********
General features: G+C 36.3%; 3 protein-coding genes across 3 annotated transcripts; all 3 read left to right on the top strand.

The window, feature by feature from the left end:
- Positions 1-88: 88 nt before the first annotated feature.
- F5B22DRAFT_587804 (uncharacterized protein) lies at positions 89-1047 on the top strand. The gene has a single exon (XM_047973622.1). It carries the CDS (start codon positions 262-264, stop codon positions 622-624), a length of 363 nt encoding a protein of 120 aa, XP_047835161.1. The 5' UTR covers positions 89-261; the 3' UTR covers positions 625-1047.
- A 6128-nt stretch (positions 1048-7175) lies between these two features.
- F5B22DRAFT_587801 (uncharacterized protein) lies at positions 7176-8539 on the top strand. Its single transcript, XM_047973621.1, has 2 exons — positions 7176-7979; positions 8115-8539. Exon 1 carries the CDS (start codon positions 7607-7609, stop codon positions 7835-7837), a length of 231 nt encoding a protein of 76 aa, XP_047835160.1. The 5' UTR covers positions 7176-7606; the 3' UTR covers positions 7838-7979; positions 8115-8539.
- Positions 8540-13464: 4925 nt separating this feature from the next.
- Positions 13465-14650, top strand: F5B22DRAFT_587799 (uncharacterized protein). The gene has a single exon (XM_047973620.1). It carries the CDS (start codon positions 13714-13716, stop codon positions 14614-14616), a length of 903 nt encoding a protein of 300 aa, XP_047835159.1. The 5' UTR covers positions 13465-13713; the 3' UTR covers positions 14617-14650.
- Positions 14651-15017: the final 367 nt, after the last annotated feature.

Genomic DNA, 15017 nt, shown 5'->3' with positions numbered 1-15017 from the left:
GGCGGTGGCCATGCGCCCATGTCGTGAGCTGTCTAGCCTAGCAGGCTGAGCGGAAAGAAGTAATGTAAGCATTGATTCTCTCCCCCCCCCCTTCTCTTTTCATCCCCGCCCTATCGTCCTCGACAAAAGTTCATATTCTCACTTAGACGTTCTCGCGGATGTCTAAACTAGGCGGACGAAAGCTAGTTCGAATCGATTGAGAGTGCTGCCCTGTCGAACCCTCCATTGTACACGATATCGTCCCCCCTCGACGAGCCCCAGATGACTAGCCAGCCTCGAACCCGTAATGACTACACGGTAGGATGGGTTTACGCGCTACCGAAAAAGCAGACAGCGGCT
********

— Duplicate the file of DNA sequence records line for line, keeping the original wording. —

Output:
General features: G+C 36.3%; 3 protein-coding genes across 3 annotated transcripts; all 3 read left to right on the top strand.

The window, feature by feature from the left end:
- Positions 1-88: 88 nt before the first annotated feature.
- F5B22DRAFT_587804 (uncharacterized protein) lies at positions 89-1047 on the top strand. The gene has a single exon (XM_047973622.1). It carries the CDS (start codon positions 262-264, stop codon positions 622-624), a length of 363 nt encoding a protein of 120 aa, XP_047835161.1. The 5' UTR covers positions 89-261; the 3' UTR covers positions 625-1047.
- A 6128-nt stretch (positions 1048-7175) lies between these two features.
- F5B22DRAFT_587801 (uncharacterized protein) lies at positions 7176-8539 on the top strand. Its single transcript, XM_047973621.1, has 2 exons — positions 7176-7979; positions 8115-8539. Exon 1 carries the CDS (start codon positions 7607-7609, stop codon positions 7835-7837), a length of 231 nt encoding a protein of 76 aa, XP_047835160.1. The 5' UTR covers positions 7176-7606; the 3' UTR covers positions 7838-7979; positions 8115-8539.
- Positions 8540-13464: 4925 nt separating this feature from the next.
- Positions 13465-14650, top strand: F5B22DRAFT_587799 (uncharacterized protein). The gene has a single exon (XM_047973620.1). It carries the CDS (start codon positions 13714-13716, stop codon positions 14614-14616), a length of 903 nt encoding a protein of 300 aa, XP_047835159.1. The 5' UTR covers positions 13465-13713; the 3' UTR covers positions 14617-14650.
- Positions 14651-15017: the final 367 nt, after the last annotated feature.

Genomic DNA, 15017 nt, shown 5'->3' with positions numbered 1-15017 from the left:
GGCGGTGGCCATGCGCCCATGTCGTGAGCTGTCTAGCCTAGCAGGCTGAGCGGAAAGAAGTAATGTAAGCATTGATTCTCTCCCCCCCCCCTTCTCTTTTCATCCCCGCCCTATCGTCCTCGACAAAAGTTCATATTCTCACTTAGACGTTCTCGCGGATGTCTAAACTAGGCGGACGAAAGCTAGTTCGAATCGATTGAGAGTGCTGCCCTGTCGAACCCTCCATTGTACACGATATCGTCCCCCCTCGACGAGCCCCAGATGACTAGCCAGCCTCGAACCCGTAATGACTACACGGTAGGATGGGTTTACGCGCTACCGAAAAAGCAGACAGCGGCT